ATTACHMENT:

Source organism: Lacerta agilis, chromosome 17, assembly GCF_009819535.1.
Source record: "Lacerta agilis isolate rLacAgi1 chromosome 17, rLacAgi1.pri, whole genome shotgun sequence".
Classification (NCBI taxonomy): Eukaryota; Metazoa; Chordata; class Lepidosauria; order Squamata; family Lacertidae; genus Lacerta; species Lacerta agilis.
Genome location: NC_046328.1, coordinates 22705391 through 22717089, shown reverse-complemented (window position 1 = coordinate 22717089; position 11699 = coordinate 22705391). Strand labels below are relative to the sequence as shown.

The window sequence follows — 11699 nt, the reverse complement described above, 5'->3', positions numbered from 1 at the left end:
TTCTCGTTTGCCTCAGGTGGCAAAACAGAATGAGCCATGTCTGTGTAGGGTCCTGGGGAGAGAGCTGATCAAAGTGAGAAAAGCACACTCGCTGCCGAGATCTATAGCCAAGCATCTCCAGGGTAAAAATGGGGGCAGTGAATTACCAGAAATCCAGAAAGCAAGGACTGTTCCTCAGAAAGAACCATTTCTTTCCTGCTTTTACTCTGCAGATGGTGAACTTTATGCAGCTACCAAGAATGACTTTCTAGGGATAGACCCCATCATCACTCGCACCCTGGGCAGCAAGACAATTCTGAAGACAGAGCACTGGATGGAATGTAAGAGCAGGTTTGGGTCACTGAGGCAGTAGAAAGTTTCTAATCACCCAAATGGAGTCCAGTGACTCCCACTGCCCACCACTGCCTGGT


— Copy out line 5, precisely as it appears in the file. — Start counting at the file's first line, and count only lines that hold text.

The window sequence follows — 11699 nt, the reverse complement described above, 5'->3', positions numbered from 1 at the left end: